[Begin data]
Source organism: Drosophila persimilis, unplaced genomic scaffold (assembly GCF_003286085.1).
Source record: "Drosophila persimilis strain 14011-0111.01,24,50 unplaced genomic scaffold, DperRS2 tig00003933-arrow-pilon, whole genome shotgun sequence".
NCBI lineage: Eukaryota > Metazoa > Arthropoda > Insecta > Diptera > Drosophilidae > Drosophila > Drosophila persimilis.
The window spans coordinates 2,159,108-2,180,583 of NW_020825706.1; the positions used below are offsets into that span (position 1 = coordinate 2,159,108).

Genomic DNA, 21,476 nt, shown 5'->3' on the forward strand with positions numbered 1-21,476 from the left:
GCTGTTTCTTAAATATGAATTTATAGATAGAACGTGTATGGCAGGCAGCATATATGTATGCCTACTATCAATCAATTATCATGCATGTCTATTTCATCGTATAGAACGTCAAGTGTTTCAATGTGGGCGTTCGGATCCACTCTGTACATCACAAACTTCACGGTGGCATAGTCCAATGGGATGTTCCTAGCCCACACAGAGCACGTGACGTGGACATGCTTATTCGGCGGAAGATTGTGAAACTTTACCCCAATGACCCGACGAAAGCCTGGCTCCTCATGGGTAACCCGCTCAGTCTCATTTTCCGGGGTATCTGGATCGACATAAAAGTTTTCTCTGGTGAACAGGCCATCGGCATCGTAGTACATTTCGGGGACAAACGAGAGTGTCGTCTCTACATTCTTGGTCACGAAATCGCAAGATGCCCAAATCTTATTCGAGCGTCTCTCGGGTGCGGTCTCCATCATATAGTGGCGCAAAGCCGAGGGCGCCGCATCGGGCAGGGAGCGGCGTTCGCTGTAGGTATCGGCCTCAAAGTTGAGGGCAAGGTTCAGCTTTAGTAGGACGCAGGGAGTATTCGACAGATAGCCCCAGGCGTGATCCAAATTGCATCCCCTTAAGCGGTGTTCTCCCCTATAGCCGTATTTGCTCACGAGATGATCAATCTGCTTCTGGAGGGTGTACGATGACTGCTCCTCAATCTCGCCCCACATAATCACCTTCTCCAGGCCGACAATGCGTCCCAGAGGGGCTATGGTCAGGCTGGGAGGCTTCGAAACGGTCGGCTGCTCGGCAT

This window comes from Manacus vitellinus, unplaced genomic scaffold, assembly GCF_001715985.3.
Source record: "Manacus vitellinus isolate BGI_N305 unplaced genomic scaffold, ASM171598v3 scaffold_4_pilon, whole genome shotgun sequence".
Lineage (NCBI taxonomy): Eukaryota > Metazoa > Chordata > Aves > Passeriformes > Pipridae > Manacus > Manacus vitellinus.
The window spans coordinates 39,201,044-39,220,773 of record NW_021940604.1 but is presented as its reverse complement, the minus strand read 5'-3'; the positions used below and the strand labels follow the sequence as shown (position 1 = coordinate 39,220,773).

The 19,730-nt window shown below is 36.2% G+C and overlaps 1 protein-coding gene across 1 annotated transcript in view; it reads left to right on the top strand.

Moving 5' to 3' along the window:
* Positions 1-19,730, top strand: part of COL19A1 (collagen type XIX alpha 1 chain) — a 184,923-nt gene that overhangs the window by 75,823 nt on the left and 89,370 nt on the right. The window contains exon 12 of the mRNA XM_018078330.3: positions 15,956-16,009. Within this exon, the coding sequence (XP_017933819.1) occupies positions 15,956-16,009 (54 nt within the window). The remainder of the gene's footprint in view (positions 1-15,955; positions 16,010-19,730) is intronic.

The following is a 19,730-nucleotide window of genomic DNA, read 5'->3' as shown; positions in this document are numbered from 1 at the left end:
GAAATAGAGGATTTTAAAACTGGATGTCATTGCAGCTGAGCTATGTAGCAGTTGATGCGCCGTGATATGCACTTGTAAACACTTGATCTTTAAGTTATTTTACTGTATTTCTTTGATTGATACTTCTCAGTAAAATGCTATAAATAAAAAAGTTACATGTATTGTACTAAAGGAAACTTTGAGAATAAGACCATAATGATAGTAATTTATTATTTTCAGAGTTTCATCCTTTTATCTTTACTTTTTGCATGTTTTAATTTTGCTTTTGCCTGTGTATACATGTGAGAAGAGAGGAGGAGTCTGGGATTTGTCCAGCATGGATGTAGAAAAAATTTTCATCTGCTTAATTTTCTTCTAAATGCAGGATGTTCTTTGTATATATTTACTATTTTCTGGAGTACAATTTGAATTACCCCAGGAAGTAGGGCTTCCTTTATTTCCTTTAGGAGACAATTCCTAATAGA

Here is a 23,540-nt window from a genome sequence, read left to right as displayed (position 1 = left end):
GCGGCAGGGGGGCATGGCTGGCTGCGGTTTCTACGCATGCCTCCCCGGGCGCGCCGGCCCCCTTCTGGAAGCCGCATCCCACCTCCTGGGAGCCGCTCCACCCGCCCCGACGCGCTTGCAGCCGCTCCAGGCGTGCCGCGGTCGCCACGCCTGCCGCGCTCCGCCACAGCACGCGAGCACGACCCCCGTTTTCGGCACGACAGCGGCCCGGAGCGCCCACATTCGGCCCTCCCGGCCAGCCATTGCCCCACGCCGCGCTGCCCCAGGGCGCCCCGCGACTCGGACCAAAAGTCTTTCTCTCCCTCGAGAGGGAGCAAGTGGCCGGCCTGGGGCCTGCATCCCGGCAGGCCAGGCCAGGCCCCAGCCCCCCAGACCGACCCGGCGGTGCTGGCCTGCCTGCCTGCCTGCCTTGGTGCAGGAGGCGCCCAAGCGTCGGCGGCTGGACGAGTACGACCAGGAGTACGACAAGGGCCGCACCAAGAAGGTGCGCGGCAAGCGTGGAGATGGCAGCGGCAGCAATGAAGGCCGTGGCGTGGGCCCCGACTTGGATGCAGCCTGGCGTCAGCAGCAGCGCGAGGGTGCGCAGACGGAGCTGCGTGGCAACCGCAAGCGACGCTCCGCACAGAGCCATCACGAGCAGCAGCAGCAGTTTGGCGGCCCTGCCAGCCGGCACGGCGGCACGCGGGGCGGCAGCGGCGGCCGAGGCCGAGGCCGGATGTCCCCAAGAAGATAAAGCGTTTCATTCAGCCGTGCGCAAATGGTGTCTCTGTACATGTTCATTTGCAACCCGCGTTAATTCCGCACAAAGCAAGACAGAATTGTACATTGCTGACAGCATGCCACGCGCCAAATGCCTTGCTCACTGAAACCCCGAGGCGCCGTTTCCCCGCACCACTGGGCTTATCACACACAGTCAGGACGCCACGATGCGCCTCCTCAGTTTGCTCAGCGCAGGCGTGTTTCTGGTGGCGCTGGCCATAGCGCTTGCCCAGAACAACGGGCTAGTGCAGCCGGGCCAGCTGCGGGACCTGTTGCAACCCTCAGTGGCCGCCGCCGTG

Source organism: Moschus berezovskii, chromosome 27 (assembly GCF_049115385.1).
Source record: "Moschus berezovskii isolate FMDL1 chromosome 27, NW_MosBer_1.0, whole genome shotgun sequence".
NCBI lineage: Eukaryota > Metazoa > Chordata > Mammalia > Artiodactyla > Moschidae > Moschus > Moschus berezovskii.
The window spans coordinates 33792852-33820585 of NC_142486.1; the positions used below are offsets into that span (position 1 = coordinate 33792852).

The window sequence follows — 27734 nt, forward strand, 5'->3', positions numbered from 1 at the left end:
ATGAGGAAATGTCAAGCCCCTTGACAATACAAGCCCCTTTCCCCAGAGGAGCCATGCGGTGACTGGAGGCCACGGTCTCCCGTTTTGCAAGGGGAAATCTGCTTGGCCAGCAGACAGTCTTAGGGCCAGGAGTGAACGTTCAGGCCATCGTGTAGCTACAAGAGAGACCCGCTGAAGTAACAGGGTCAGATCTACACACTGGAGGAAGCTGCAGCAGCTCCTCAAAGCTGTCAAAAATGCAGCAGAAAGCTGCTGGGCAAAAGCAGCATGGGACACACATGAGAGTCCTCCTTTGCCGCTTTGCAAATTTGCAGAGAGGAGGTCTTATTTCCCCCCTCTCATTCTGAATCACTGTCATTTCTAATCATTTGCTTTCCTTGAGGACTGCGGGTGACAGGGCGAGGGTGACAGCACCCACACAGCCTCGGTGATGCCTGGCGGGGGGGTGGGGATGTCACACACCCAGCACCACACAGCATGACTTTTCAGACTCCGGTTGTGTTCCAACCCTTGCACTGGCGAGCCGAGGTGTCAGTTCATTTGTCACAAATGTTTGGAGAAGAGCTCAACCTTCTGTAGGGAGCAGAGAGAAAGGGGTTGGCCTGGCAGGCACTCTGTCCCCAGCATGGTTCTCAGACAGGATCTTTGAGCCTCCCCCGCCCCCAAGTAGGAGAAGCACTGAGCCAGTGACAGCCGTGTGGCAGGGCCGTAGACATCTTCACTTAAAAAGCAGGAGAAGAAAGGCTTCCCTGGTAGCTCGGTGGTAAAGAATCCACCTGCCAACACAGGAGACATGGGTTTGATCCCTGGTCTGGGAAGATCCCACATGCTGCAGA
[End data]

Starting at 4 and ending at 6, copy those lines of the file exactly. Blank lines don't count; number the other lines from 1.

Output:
The window spans coordinates 2,159,108-2,180,583 of NW_020825706.1; the positions used below are offsets into that span (position 1 = coordinate 2,159,108).

Genomic DNA, 21,476 nt, shown 5'->3' on the forward strand with positions numbered 1-21,476 from the left:
GCTGTTTCTTAAATATGAATTTATAGATAGAACGTGTATGGCAGGCAGCATATATGTATGCCTACTATCAATCAATTATCATGCATGTCTATTTCATCGTATAGAACGTCAAGTGTTTCAATGTGGGCGTTCGGATCCACTCTGTACATCACAAACTTCACGGTGGCATAGTCCAATGGGATGTTCCTAGCCCACACAGAGCACGTGACGTGGACATGCTTATTCGGCGGAAGATTGTGAAACTTTACCCCAATGACCCGACGAAAGCCTGGCTCCTCATGGGTAACCCGCTCAGTCTCATTTTCCGGGGTATCTGGATCGACATAAAAGTTTTCTCTGGTGAACAGGCCATCGGCATCGTAGTACATTTCGGGGACAAACGAGAGTGTCGTCTCTACATTCTTGGTCACGAAATCGCAAGATGCCCAAATCTTATTCGAGCGTCTCTCGGGTGCGGTCTCCATCATATAGTGGCGCAAAGCCGAGGGCGCCGCATCGGGCAGGGAGCGGCGTTCGCTGTAGGTATCGGCCTCAAAGTTGAGGGCAAGGTTCAGCTTTAGTAGGACGCAGGGAGTATTCGACAGATAGCCCCAGGCGTGATCCAAATTGCATCCCCTTAAGCGGTGTTCTCCCCTATAGCCGTATTTGCTCACGAGATGATCAATCTGCTTCTGGAGGGTGTACGATGACTGCTCCTCAATCTCGCCCCACATAATCACCTTCTCCAGGCCGACAATGCGTCCCAGAGGGGCTATGGTCAGGCTGGGAGGCTTCGAAACGGTCGGCTGCTCGGCAT